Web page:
Examines encounters between Asian and Western peoples from Marco Polo to the present. Consideration of problems of orientalism/occidentalism and reassessment of the myth of the Western “impact” on Asia by learning how Asian peoples understood the West and the ways that Europe, too, was affected by these encounters. (Writing-intensive.) Prerequisite, One 200-level course in History or Asian Studies or consent of instructor. No knowledge of Asian history required. Maximum enrollment, 12.
366S Space, Society, and Power: From the Industrial to the Global City.
This seminar explores industrial, metropolitan, colonial, and post-colonial cities in order to understand the roles of architecture and urban planning in political power and society since the nineteenth century. It examines how spatial organization and the built environment have been used to maintain social control, shape social behavior, and foster national identity. (Writing-intensive.) Prerequisite, One 200-level course in History or Asian Studies or consent of the instructors. Maximum enrollment, 20. Faiza Moatasim and Lisa Trivedi.
Topics in South Asian History: Photography, Women, and Labor in India.
Exploration of the theory and process of museum exhibition curating, taught in conjunction with the preparation of a photography exhibition the Wellin Museum. Emphasis on the early 20th century history of Ahmedabad, Gujarat, including that of the textile industry, nationalist politics, social reform, and women’s labor, as well as the history photography and the repurposing of archival imagery. Students will work collaboratively on exhibition materials, including image selection and layout, catalog and wall text production, and multimedia materials such as podcasts Prerequisite, One 200-level history course or permission of the instructor. Maximum enrollment, 12.
375F Gandhi: His Life and Times.
An examination of primary sources written by Mohandes K. Gandhi and his associates, as well as Gandhi’s autobiography and other scholarly works. Emphasis will be placed on different approaches to understanding and capturing Gandhi’s philosophy, his significance and his legacies in India, South Africa and the larger world. Topics include non-violence, the role of the individual in history and nationalist historiography. (Writing-intensive.) Prerequisite, one 200-level history course, or consent of instructor. Maximum enrollment, 12. Trivedi.
376F Black business: African-American culture and the making of the US economy.
Seminar investigates the economic and material underpinnings of African-American culture from the end of slavery through the late-twentieth century, focusing in each historical era on the systems of production, distribution, and consumption that ensured its centrality to the US and world economies. Discussion topics will include the economy of antebellum nostalgia, the commercialization of gospel, “race records,” and hip-hop, African-American beauty firms, and the growth of the black press. (Writing-intensive.) Prerequisite, One 200-level history course or consent of the instructor. Maximum enrollment, 20. Day Moore.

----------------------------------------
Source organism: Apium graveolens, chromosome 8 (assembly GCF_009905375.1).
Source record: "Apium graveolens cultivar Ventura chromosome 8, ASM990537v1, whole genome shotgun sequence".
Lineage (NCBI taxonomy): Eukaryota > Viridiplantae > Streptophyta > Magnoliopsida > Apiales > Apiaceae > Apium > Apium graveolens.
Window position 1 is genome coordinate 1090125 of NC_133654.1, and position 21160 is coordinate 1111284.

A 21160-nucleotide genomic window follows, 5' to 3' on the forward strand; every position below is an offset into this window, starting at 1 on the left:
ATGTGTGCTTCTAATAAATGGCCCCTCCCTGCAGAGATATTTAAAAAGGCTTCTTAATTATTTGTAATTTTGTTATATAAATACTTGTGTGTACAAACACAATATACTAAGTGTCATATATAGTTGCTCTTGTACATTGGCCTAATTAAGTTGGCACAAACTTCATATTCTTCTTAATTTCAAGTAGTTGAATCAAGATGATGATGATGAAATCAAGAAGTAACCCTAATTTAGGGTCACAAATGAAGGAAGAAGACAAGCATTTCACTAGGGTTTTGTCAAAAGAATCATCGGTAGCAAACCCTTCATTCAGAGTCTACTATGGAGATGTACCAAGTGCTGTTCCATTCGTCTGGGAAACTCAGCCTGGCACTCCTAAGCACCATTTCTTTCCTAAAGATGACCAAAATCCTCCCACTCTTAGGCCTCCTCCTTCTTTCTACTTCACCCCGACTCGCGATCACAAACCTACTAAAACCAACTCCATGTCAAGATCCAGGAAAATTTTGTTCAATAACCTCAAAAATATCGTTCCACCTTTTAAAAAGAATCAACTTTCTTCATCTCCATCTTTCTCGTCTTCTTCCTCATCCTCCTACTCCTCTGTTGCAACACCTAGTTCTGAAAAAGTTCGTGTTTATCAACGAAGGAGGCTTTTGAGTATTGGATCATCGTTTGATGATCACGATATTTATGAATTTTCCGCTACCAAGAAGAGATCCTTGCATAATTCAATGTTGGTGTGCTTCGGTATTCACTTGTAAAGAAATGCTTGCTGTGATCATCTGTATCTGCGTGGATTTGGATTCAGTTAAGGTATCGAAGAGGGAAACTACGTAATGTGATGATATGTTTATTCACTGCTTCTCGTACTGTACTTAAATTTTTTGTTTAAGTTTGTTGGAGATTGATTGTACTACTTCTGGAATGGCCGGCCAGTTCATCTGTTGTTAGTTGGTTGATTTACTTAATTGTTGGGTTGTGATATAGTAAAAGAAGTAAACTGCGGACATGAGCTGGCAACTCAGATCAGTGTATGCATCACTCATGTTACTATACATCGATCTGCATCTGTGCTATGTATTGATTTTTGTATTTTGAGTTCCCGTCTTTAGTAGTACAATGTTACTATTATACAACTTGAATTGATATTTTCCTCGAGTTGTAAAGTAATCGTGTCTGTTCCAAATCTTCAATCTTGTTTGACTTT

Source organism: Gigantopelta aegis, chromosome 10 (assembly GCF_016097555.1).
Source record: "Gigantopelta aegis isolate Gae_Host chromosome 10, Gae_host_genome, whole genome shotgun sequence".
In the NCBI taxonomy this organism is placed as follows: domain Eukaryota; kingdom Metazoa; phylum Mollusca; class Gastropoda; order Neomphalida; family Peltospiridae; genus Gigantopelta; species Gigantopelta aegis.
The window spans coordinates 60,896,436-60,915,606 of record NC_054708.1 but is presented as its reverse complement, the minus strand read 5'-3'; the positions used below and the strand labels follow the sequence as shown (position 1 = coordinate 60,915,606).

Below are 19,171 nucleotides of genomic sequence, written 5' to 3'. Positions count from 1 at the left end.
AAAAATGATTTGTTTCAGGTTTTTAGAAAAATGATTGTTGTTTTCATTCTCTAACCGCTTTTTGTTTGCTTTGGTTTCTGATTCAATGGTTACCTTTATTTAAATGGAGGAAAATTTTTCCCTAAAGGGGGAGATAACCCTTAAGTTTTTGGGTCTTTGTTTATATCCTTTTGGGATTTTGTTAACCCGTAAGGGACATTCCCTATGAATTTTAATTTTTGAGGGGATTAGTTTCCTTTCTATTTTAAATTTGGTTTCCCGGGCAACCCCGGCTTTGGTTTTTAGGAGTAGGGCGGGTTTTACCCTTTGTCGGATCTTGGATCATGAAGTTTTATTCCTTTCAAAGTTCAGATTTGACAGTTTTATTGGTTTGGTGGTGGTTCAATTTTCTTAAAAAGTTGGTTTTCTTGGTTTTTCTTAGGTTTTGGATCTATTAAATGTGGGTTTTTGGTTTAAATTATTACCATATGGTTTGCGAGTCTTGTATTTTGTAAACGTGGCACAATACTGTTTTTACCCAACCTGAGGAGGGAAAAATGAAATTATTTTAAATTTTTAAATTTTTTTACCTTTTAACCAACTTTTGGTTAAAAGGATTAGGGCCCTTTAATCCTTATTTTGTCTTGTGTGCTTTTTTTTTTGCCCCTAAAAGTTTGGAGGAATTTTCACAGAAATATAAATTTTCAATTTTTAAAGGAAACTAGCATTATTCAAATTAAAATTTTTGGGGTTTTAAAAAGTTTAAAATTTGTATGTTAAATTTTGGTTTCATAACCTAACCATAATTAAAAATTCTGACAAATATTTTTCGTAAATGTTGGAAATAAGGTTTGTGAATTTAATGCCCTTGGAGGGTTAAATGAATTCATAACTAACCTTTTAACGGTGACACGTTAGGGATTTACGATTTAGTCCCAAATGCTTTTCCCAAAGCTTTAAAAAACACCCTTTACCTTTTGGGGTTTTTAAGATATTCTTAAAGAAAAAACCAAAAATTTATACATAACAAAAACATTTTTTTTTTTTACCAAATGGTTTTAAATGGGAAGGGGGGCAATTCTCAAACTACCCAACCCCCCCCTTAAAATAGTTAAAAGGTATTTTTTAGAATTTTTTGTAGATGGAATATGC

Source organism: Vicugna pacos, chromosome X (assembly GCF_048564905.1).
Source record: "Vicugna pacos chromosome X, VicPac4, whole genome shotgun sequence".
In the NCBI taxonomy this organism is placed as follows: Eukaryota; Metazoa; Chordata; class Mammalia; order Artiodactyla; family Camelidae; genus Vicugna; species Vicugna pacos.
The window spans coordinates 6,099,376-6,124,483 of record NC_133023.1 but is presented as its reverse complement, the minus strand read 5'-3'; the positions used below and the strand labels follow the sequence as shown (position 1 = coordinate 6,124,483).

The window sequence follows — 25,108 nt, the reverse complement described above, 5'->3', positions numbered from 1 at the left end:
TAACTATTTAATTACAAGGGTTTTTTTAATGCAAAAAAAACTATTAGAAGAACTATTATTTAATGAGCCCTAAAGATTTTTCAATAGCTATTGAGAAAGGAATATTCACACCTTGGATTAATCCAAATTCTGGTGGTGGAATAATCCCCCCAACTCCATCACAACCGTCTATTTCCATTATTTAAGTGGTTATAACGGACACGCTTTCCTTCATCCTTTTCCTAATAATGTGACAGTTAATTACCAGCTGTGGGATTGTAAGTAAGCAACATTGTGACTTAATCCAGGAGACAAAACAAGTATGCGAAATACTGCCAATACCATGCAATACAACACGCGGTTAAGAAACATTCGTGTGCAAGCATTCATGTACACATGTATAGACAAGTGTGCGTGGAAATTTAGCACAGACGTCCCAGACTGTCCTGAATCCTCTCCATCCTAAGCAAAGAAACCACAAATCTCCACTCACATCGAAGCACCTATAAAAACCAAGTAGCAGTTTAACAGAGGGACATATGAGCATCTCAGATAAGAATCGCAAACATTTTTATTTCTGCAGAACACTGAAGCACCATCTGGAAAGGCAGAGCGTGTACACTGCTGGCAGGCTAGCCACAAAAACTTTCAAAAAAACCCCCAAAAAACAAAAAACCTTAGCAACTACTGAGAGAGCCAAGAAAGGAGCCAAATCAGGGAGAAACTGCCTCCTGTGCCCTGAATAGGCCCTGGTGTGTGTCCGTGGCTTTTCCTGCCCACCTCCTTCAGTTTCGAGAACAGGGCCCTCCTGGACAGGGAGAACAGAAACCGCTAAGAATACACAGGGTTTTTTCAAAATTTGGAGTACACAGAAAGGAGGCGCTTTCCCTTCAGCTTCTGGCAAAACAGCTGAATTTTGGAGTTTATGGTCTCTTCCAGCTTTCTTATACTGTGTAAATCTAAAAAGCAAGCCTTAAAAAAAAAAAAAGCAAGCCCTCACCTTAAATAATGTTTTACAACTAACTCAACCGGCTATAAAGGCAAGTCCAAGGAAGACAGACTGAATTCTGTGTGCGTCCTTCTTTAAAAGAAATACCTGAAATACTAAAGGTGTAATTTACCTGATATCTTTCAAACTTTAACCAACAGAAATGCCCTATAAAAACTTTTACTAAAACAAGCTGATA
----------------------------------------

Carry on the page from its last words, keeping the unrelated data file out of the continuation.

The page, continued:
Violence, Law, and Justice in the Middle Ages.
Telling a prisoner that you’re going to “get medieval” on them does not have positive connotations. At the same time, medieval texts like Magna Carta are held up as having made fundamental contributions to liberal political theory. This writing intensive seminar invites students to explore key issues in the development of legal thought and practice in the medieval West that help us understand how various communities and institutions addressed the problem of violence, administered justice, and created social and religious order through law. (Writing-intensive.) Prerequisite, One 200-level history course. Maximum enrollment, 20.
Topics in American Biography.
Previous topic -- Founders and Their Progeny: American Political and Social Thought, 1750-1865. Examination of biographical studies of and writings by individuals who shaped and challenged American political and social thought from the era of the Revolution to the Civil War. Emphasis on author's interpretation of subject's relation to historical context, varieties of biographical methods and close analysis of subjects' writings. (Writing-intensive.) Prerequisite, one 200-level course in American history. Maximum enrollment, 20.
379S US International Relations: Race, Empire, and Transnational History.
This seminar examines US international relations in the twentieth century. Course discussions focus on the reproduction of race alongside the growth of US economic, cultural, political, and military power overseas, including Africa, Southeast Asia, the Caribbean, and Latin America. The course traces how imperial networks have shaped racial categories in the United States, and it examines the formation of transnational political and cultural affiliations such as Pan-Africanism. (Writing-intensive.) (Same as Government 379.) Maximum enrollment, 20. Day Moore.